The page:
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Friday, Sep 30, 2022

Rishi Sunak says "technical problems" stopped him raising benefits more. Do you belive anything he say?

Rishi Sunak says "technical problems" stopped him raising benefits more. Do you belive anything he say?

Chancellor blames DWP computers that allow uplift only once a year, in claims labelled ‘pathetic’ by Jonathan Ashworth. What a crook...
Rishi Sunak has claimed he was prevented from raising benefits more at the spring statement because of the old computer system used by the Department for Work and Pensions.

Acknowledging that technical problems “sounds like an excuse”, the UK chancellor told Bloomberg he had discussed a higher rise than the 3.1% given across the board but was told there could be an uplift only once a year for people on some benefits.

Sunak highlighted the increase in the “national living wage”, the changes to the universal credit taper rate and discretionary support from councils as measures the government has done to help the lowest paid.

But the claim of computer problems was labelled “pathetic” by Jonathan Ashworth, the shadow work and pensions secretary, while Angela Rayner, the Labour deputy leader, said the chancellor was “insulting your intelligence”.

Many experts believe raising benefits would be the quickest and most effective way of helping the lowest-paid with the squeeze on living standards caused by inflation.

The government has come under fire for raising benefits by 3% when inflation is running at 7% and is forecast to hit 10% by the end of the year.

“The operation of our welfare system is technically complicated,” Sunak said. “It is not necessarily possible to [increase benefits] for everybody. Many of the systems are built so it can only be done once a year, and the decision was taken quite a while ago.”

He acknowledged that blaming the technology “sounds like an excuse” but insisted he was “constrained somewhat by the operation of the welfare system”.

Ashworth highlighted the speed with which ministers acted to take away the £20 uplift in universal credit given to people during the pandemic – the biggest single cut to social security ever. “Shame Sunak’s computer didn’t say no to that,” he added.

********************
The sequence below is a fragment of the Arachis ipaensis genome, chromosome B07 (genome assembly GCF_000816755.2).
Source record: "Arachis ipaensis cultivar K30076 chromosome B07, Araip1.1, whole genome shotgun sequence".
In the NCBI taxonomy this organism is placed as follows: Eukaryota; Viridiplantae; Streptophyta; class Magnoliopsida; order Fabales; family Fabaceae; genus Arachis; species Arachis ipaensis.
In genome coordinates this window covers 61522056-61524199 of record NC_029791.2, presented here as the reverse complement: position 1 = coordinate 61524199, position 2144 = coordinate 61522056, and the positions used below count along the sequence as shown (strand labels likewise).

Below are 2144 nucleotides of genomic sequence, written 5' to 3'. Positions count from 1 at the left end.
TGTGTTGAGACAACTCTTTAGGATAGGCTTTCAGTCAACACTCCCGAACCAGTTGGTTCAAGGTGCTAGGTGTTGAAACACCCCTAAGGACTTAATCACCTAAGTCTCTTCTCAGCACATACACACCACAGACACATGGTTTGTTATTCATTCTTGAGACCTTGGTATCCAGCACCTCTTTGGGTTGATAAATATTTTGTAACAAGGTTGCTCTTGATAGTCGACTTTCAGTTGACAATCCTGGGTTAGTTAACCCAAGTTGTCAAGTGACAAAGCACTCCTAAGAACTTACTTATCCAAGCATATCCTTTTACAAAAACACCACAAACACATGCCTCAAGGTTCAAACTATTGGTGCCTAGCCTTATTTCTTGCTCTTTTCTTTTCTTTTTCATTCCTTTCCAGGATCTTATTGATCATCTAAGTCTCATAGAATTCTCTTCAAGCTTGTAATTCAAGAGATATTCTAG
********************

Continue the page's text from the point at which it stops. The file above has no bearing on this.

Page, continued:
It was reported last month that the chancellor had considered raising benefits by more than 3.1%, but that the Treasury was told “you could only do it once a year and this was not the time of year that you could do it”.

The problem was said to be the antiquated IT system that distributes some legacy benefits such as jobseeker’s allowance and the employment and support allowance.

Both are being phased out to be replaced by universal credit, but hundreds of thousands of people remain on the old schemes, which use an IT system about 40 years old.

Changes to the legacy benefit payments have apparently got to be fixed in the autumn in order to arrive by spring.

These are administered by paper-based systems and ageing, inflexible IT systems that take months to process changes, while universal credit updates can be done in a matter of weeks.

A spokesperson for the Department for Work and Pensions said: “Parliament voted to end the complex web of six legacy benefits in 2012, and as this work approaches its conclusion in 2024 we are fully transitioning to a modern benefit, suited to the 21st century.

“We recognise the pressures people are facing with the cost of living, which is why we’re providing support worth £22bn across the next financial year including our household support fund.

“Parliament voted in March 2022 to uprate benefits by the usual measure.”

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